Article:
Revealing the Structure of the Universe
We know that visible universe is calculated to be 13.8 billion years old from evidence based on extensive studies using a plethora of techniques and technologies. The resulting prevailing theory is that the universe initiated with the “big bang” from which all matter, energy, and radiation in the cosmos was created. In this model, the universe expanded, first as a tremendous fireball of energy and later, as it continued expanding, was permeated with radiation and eventually coalesced into matter consistent with current observational evidence. The earliest matter seen by the Hubble Space Telescope was formed a few million years after the big bang event. HST has been used to sample the structure and the contents of the universe through a variety of observations.
The Deep Fields commenced with the Hubble Deep Field (HDF) in 1996 and include several other observing campaigns, such as the infrared Deep Field, the Hubble Ultra Violet Ultra Deep Field (2014), and the Hubble Deep UV (HDUV) Legacy Survey (2018). These Deep Fields have unveiled the details of evolving universe, track the birth of stars for billions of years, and document the cosmos’ busiest star-forming period, which happened about 3 billion years after the big bang. The latest comprehensive observations, combined with other space- and ground-based data, trace the universe’s evolutionary history.
The Deep Fields have been long exposures consisting of direct imaging of pencil beams probing the universe, dissected as “core samples” yielding information about the contents of the universe at deeper and deeper distances (earlier and earlier in cosmic history). To extend the detection capability of HST, gravitational lenses, created by massive clusters of galaxies, have been used to extend the reach of HST observations to earlier cosmological times. In addition, the Frontier Fields observations have served to refine gravitational lensing models, lead to a discovery of a background supernova and a prediction of its reappearance (confirmed), detection of ever more distant QSOs, and determination of galaxy morphologies early on in cosmological history.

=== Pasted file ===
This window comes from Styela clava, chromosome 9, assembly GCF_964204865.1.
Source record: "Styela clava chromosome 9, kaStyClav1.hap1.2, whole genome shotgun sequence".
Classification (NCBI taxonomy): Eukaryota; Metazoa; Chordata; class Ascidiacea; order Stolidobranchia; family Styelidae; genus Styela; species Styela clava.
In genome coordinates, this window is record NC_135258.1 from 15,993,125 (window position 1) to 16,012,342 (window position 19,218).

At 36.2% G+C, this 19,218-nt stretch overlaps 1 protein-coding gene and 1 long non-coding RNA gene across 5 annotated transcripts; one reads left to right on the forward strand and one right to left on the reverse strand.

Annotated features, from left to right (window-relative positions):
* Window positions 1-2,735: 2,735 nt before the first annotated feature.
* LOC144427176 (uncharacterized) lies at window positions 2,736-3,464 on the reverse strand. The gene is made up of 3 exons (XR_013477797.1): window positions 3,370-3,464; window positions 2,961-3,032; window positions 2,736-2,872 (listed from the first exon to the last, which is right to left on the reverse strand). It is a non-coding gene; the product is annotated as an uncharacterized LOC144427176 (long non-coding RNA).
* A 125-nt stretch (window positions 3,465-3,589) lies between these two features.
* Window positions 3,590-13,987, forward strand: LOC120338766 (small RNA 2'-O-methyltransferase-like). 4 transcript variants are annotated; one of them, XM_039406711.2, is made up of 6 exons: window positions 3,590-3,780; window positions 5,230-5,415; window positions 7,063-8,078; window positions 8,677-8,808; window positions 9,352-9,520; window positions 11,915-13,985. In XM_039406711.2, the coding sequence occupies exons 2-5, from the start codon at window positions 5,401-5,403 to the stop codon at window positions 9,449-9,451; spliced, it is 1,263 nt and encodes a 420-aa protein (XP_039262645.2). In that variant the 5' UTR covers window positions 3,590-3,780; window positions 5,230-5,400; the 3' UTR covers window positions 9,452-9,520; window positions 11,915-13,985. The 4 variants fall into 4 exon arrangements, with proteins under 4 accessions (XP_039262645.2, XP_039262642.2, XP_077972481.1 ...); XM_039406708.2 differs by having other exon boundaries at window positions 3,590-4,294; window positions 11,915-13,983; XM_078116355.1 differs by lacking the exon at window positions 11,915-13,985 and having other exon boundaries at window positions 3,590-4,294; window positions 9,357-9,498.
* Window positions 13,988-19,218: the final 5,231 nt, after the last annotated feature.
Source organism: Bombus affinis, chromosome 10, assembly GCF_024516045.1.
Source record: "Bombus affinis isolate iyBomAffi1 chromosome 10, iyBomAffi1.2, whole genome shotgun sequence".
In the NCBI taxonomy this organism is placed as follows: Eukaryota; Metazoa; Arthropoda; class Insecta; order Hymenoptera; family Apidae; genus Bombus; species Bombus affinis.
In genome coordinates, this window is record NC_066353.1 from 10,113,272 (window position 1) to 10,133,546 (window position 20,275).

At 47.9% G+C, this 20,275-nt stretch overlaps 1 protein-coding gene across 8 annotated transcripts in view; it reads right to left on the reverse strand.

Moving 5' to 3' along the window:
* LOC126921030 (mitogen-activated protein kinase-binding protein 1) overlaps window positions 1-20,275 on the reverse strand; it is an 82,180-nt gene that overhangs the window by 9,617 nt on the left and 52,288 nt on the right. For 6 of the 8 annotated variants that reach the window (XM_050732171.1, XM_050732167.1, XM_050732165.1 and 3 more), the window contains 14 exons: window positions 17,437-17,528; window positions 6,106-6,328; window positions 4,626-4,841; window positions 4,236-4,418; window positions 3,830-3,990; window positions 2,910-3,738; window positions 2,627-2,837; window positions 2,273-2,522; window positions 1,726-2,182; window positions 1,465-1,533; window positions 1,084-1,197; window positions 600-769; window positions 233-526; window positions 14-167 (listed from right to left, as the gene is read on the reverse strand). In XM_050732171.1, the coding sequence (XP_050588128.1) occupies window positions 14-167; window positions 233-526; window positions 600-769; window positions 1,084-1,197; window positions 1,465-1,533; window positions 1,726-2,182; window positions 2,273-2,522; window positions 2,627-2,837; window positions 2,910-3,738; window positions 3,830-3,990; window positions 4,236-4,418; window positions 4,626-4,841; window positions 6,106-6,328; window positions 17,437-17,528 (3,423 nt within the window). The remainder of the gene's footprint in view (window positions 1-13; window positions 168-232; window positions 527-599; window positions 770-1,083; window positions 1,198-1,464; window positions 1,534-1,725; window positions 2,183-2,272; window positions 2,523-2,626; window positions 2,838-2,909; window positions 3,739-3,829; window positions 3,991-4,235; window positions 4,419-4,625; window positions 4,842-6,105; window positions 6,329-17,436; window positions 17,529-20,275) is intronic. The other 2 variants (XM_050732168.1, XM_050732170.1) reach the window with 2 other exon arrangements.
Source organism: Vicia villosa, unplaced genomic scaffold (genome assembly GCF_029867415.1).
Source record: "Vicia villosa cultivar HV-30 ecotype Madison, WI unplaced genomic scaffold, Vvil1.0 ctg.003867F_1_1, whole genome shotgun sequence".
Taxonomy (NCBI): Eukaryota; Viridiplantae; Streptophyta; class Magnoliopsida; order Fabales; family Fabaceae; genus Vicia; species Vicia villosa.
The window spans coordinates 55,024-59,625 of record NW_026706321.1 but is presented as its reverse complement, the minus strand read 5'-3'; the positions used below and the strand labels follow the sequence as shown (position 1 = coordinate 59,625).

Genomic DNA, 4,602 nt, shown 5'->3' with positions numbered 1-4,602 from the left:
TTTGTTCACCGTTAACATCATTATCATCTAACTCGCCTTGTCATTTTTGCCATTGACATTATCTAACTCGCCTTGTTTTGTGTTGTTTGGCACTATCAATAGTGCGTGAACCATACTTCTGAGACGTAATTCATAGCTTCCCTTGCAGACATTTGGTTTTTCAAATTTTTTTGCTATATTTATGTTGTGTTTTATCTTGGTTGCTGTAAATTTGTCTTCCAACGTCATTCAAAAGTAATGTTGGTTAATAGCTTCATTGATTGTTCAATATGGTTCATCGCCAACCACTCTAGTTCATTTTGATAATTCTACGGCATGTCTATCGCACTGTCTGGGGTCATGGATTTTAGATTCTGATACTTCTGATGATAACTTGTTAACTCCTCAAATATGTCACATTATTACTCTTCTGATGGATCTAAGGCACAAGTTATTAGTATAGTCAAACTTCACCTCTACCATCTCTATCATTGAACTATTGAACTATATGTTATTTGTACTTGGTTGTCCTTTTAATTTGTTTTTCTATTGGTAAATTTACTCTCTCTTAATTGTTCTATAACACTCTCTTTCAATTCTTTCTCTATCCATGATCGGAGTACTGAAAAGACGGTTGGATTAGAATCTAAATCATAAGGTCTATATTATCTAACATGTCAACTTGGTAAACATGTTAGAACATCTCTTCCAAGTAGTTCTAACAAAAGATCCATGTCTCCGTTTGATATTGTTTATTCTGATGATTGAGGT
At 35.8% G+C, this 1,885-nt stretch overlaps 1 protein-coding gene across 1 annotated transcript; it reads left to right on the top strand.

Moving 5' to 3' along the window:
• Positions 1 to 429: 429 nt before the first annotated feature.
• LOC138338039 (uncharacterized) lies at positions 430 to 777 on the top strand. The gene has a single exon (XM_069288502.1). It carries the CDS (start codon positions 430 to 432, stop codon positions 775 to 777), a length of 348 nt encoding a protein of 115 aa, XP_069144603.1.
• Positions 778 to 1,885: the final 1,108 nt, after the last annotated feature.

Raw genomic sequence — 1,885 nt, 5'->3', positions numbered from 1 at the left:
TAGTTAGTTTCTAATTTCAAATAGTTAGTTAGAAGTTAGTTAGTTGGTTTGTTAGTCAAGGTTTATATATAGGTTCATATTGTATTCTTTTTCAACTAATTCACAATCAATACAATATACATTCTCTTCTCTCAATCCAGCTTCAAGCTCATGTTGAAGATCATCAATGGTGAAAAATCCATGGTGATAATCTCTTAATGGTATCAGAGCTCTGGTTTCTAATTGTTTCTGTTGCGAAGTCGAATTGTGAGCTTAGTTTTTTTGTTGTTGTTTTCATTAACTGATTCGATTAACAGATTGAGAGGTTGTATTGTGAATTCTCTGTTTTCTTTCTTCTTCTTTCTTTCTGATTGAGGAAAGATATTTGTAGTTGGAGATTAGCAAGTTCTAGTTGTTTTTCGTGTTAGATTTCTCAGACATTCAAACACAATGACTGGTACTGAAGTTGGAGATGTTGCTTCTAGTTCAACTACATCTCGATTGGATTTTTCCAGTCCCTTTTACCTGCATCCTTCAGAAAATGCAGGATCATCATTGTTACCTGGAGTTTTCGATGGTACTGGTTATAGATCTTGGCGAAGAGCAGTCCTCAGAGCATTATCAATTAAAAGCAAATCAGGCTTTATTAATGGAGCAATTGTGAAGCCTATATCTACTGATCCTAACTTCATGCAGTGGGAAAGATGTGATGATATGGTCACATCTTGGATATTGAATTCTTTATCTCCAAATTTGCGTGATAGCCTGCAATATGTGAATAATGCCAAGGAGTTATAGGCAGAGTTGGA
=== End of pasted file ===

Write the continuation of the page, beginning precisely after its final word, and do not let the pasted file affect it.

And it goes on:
Refinement of the Cosmic Distance Scale and Hubble Constant
A major goal of HST, as proposed for funding, was to determine the expansion rate of the universe and the implied age of the visible cosmos. With Hubble data, the expansion rate of the universe (H0) has been determined to better than 2.2% accuracy (astonishing since 10% was the goal). This rate, in 2018, is determined to 2.2% precision by combining HST and Gaia data. The value, or rate of expansion of 73.5 ±1.6 km/sec corresponds to an age for the universe of 13.8 billion years. While HST and other observations were used to create a robust distance ladder based on nearby parallax, Cepheid variables, and distant supernovae, the acceleration of the universe was uncovered resulting in the idea of Dark Energy. In addition, the ever-improving expansion determination has spawned intrigues in physics: besides Dark Energy there appears to be a “tension” between the HST+Gaia value and value determined by measuring the signature and ripples in the radiation from the Big Bang as well as theory.
Structure of the Universe
Determination of the structure of the expanding universe, that is the Cosmic Web, requires numerous diverse types of observations. Spectroscopic observations with HST’s Space Telescope Imaging Spectrograph (STIS) and the Cosmic Origins Spectrograph (COS), coupled NASA's Far Ultraviolet Spectroscopic Explorer (FUSE), revealed that hot gas, mostly oxygen and hydrogen, could be used to map three-dimensional nature of intergalactic space. Filaments of oxygen and hydrogen superimposed on bright quasar light trace large quantities of invisible, hot, ionized hydrogen that are too energetic to be seen in visible light, yet too cool to be seen in X-rays.
Galaxy Assembly and Black Hole Cores
HST observations have been used to examine aspects of the assembly of galaxies in the universe, as well as the formation of galaxy clusters, and large samples of merging galaxies. Surveys of large samples of these objects suggest a model for the merger rate as a function of time in the universe and how morphology is influenced by galaxy interactions. The investigation of merging galaxy nuclei has been fundamental in understanding how black holes form and how enormous amounts of energy can be unleashed through colliding black holes. These events are candidates for the production of gravitational waves, and the understanding of the incidence of such mergers can be a predictor for multi-messenger observational strategies.